Despite the fact that the Electronic Signatures in Global and National Commerce Act has been around since 2000, the U.S. Copyright Office has refused to accept electronic signatures for copyright assignments and other documents. That all changed on December 18, 2017, when new rules (37 C.F.R. § 201.4) became effective allowing 21st century electronic signatures to be used for documents submitted for recordation at the Office. The new rules are first steps as the Office moves toward implementing its planned fully electronic online recordation system.
For many years, the Office felt that the undefined statutory term “actual signature” (17 U.S.C. § 205) required original documents to bear handwritten, wet signatures, and that “copies” of such documents had to reproduce those wet signatures. Under the new rules, the Office considers an “actual signature” to be any legally binding signature, expressly including an electronic signature as defined by the E-Sign Act. Even clicking a button on a website can now qualify as such a signature, so long as this act is supported by appropriate evidence (e.g., a confirmation email showing that a particular user agreed to contractual terms by clicking “yes” on a particular date). Where the Office’s recordation examiners cannot determine on a case-by-case basis that a document has been actually signed, the Office will presume that the signature requirement has been satisfied, and such presumption is to be without prejudice to any party who later claims that the document was not in fact signed.
A related improvement is that while the Office will continue to require that documents submitted for recordation be “complete,” there is a very different sense now as to what that means. It used to be the case that if a copyright transfer represented only a small portion of a much larger transaction document (such as might occur in connection with an overall corporate asset transfer or other M&A activity), the Office would require the complete document package, including voluminous schedules and exhibits unrelated to the copyright transfer. The new rule deems a document “complete” for recordation where all of the terms relating to the copyright issues are provided, and allows unrelated schedules and exhibits to be omitted. Likewise, they allow for redactions of portions of transaction documents that do not relate to copyright. The notice (82 FR at 52213) announcing the new rules cautions parties not to over-redact, however, as in some instances it may impact whether a document adequately provides the statutory constructive notice the remitter desires to achieve by recordation.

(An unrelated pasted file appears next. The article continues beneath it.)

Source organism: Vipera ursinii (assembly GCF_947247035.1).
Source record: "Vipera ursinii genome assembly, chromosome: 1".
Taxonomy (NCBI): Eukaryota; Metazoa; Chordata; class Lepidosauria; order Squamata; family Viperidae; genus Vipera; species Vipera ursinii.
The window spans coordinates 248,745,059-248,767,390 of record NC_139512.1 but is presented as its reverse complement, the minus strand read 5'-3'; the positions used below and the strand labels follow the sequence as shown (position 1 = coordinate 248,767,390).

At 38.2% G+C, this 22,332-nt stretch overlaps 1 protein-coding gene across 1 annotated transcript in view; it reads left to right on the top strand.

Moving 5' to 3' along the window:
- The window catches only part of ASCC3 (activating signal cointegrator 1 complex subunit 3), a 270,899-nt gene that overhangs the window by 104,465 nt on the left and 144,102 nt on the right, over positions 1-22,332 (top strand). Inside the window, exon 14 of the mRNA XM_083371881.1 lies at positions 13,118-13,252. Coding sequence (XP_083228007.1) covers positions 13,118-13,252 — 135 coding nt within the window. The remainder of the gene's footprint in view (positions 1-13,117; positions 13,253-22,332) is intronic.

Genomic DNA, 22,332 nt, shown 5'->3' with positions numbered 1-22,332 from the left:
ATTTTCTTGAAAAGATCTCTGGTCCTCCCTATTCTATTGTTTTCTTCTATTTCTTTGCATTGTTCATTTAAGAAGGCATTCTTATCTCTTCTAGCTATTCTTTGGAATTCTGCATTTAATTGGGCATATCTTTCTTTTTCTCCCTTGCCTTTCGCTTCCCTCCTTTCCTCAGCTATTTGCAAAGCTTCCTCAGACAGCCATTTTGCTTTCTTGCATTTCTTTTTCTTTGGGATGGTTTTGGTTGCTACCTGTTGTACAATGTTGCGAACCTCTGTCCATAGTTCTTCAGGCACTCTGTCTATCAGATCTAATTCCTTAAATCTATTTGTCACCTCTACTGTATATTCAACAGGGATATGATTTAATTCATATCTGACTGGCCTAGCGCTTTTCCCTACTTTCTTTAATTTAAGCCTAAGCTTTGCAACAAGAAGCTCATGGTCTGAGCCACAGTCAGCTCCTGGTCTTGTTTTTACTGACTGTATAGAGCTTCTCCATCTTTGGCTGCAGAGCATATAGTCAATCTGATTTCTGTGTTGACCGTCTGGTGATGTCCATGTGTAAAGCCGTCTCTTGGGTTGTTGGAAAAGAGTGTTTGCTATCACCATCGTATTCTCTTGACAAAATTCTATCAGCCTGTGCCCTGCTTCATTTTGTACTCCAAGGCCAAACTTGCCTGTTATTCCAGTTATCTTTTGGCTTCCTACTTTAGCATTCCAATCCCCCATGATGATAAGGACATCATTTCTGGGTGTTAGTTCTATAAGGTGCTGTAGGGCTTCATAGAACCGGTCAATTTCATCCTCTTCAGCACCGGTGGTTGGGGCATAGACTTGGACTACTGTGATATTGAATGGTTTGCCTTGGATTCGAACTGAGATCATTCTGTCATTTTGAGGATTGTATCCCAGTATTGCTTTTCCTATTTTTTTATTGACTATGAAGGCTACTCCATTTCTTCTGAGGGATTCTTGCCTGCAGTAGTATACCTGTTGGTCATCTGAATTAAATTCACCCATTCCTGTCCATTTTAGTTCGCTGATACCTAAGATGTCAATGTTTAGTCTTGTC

Another move toward modernization is a loosening of the requirement for English-language translations of documents originally in another language. The translation need no longer be “signed by the individual making the translation.” Instead, automated translations are now acceptable.
When reviewing submissions such as copyright assignments, the Office is clear that its examination is for only “facially obvious deficiencies,” and that more comprehensive review is done only at its discretion. The rules expressly warn that recordation of such a document is not to be construed as a determination by the Office that a document is valid or legally effective. Nonetheless, it is likely that these new rules will help further the general adoption of various types of electronic signatures.
Although the E-Sign Act covers many transactions, others are subject to state law. Not all states have adopted the Uniform Electronic Transactions Act (New York, Illinois and Washington are very notable exceptions) — so even within the United States there remains some uncertainty regarding the effectiveness of certain types of electronic signatures in certain situations. Some other countries recognize as binding only certain types of electronic signatures or recognize electronic signatures for only certain types of use. That said, with the new rules from the Copyright Office, we are one step closer to universal acceptance of electronic signatures.
In a related development, the day after the new rules became effective, the Ninth Circuit issued a ruling that seems to indicate a further loosening of the formalities needed for a transfer of copyright. Specifically, the court held that where a company owner signed an annual report containing a statement that “all assets” from a predecessor company were transferred to a new company upon its incorporation a year earlier, such a report by itself could be sufficient to satisfy the requirement (17 U.S.C. § 204(a)) that copyright transfers be in writing. The court quoted prior case law in observing that the writing requirement does not call for any “magic words” or “have to be the Magna Carta.” As the need for formality and ceremony appears to be diminishing, companies should be careful that they do not inadvertently take any action that might later be argued to constitute a transfer of copyright ownership under the Copyright Act.